UPDATE, 9:20 a.m. MST: The Denver Post is calling it for Democrat Michael Bennet. The latest tally has Bennet ahead by 7,500 votes, which is a margin of just 0.4 percent. But the remaining votes to be counted are from largely blue areas, which indicates that Bennet will likely pull ahead and avoid a recount.
The campaigns of Republican Ken Buck and Democrat Michael Bennet both turned in for the night on Tuesday with the Colorado race left uncalled. With 87 percent of the state's precincts reporting this morning, Bennet was ahead by less than one percentage point—fewer than 7,000 votes out of 1.4 million in the state—which means it could be a few days, possibly weeks, before a winner is officially declared.
Both campaigns said they expected to prevail. The Buck campaign told the fans gathered at the election night party in Greenwood Village, Colo. that they were waiting for all votes to be counted, but were confident. "I guarantee we will have a new U.S. senator—Ken Buck," state GOP state chair Dick Wadhams told the small crowd that remained after midnight. The Buck campaign is expecting to benefit from military and other mail-in ballots.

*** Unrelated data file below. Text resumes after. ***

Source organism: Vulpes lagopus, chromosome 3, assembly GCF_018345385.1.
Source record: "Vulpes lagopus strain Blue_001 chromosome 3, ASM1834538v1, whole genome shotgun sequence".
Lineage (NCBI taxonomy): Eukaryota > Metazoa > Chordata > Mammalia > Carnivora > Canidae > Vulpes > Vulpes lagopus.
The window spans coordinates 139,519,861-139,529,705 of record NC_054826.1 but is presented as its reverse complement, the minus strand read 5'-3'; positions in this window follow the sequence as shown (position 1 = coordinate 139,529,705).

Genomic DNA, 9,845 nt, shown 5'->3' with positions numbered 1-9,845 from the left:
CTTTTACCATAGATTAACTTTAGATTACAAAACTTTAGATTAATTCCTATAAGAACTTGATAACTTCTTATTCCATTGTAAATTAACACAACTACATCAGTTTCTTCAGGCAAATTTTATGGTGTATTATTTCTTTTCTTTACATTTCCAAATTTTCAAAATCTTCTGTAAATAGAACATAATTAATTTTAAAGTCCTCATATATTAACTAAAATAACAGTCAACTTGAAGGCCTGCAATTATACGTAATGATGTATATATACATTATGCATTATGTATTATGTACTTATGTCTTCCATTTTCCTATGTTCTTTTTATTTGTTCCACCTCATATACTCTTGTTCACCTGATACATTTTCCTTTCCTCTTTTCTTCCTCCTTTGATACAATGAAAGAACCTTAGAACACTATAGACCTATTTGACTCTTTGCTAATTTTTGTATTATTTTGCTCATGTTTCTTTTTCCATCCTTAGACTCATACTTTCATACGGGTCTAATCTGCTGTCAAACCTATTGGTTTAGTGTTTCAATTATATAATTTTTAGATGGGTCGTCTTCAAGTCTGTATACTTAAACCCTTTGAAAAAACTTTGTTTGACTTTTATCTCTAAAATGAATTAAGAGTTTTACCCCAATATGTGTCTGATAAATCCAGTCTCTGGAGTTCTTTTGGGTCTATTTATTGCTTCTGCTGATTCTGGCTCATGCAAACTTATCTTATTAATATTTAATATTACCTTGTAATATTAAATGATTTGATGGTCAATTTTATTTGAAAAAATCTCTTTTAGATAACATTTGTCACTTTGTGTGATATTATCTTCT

Bennet's campaign was equally confident: "This race is very close, but we believe that when every single vote is counted Michael will come out on top," said Bennet spokesman Trevor Kincaid. The Democrat's campaign pointed to uncounted votes in some of the state's blue areas.
Both candidates declined to give a speech Tuesday night, with up to 100,000 votes still uncounted. If the difference is less than one-half of a percentage point, state law here requires a recount.
The Alaska Senate race might also take some time to resolve. As of last night, write-in candidates had claimed 40 percent of the vote—with most of those expected to be for Lisa Murkowski, the Republican incumbent who made an outside bid to keep her seat. Tea-party backed candidate Joe Miller had 35 percent, while Democrat Scott McAdams had 24 percent.
Murkowski indicated on Tuesday night that she expected to prevail in her write-in bid, which would mark the first time a write-in candidate has won since 1954, when Strom Thurmond won in South Carolina's senate race. "We are in the process of making history," Murkowski told CNN. And, despite some harsh words exchanged with her Republican colleagues in the course of this election, she said she intends to continue caucusing with them. "I am not my party's nominee, but I am a Republican," she said. "I caucused with the Republicans and I intend to continue."